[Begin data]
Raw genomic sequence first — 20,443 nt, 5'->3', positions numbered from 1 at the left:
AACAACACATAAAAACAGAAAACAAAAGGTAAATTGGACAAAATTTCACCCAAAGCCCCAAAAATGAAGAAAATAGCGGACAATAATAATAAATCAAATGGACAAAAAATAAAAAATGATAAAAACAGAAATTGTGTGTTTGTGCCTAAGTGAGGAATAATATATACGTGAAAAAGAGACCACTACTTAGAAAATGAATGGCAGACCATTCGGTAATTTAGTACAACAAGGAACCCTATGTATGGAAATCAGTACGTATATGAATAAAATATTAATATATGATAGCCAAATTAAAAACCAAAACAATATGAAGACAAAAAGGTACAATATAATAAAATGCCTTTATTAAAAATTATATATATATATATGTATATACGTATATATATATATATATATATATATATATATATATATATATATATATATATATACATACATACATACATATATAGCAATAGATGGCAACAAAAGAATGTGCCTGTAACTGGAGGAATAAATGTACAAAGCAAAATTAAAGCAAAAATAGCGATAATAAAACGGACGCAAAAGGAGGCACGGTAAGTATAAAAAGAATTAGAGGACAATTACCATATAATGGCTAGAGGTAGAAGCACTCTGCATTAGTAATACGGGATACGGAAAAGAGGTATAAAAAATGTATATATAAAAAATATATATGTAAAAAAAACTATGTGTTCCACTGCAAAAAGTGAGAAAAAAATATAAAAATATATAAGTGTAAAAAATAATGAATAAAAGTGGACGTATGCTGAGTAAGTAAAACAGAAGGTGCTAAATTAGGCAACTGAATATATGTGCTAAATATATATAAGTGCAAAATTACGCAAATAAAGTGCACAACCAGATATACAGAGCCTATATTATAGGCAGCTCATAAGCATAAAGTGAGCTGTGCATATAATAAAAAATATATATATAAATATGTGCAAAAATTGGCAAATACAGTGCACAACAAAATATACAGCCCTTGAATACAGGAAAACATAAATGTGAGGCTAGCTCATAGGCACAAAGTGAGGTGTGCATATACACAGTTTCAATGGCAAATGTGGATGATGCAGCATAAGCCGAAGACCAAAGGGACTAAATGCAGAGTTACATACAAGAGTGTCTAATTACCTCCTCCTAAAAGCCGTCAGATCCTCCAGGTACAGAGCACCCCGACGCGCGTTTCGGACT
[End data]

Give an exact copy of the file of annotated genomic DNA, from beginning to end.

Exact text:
Raw genomic sequence first — 20,443 nt, 5'->3', positions numbered from 1 at the left:
AACAACACATAAAAACAGAAAACAAAAGGTAAATTGGACAAAATTTCACCCAAAGCCCCAAAAATGAAGAAAATAGCGGACAATAATAATAAATCAAATGGACAAAAAATAAAAAATGATAAAAACAGAAATTGTGTGTTTGTGCCTAAGTGAGGAATAATATATACGTGAAAAAGAGACCACTACTTAGAAAATGAATGGCAGACCATTCGGTAATTTAGTACAACAAGGAACCCTATGTATGGAAATCAGTACGTATATGAATAAAATATTAATATATGATAGCCAAATTAAAAACCAAAACAATATGAAGACAAAAAGGTACAATATAATAAAATGCCTTTATTAAAAATTATATATATATATATGTATATACGTATATATATATATATATATATATATATATATATATATATATATATATATATATACATACATACATACATATATAGCAATAGATGGCAACAAAAGAATGTGCCTGTAACTGGAGGAATAAATGTACAAAGCAAAATTAAAGCAAAAATAGCGATAATAAAACGGACGCAAAAGGAGGCACGGTAAGTATAAAAAGAATTAGAGGACAATTACCATATAATGGCTAGAGGTAGAAGCACTCTGCATTAGTAATACGGGATACGGAAAAGAGGTATAAAAAATGTATATATAAAAAATATATATGTAAAAAAAACTATGTGTTCCACTGCAAAAAGTGAGAAAAAAATATAAAAATATATAAGTGTAAAAAATAATGAATAAAAGTGGACGTATGCTGAGTAAGTAAAACAGAAGGTGCTAAATTAGGCAACTGAATATATGTGCTAAATATATATAAGTGCAAAATTACGCAAATAAAGTGCACAACCAGATATACAGAGCCTATATTATAGGCAGCTCATAAGCATAAAGTGAGCTGTGCATATAATAAAAAATATATATATAAATATGTGCAAAAATTGGCAAATACAGTGCACAACAAAATATACAGCCCTTGAATACAGGAAAACATAAATGTGAGGCTAGCTCATAGGCACAAAGTGAGGTGTGCATATACACAGTTTCAATGGCAAATGTGGATGATGCAGCATAAGCCGAAGACCAAAGGGACTAAATGCAGAGTTACATACAAGAGTGTCTAATTACCTCCTCCTAAAAGCCGTCAGATCCTCCAGGTACAGAGCACCCCGACGCGCGTTTCGGACT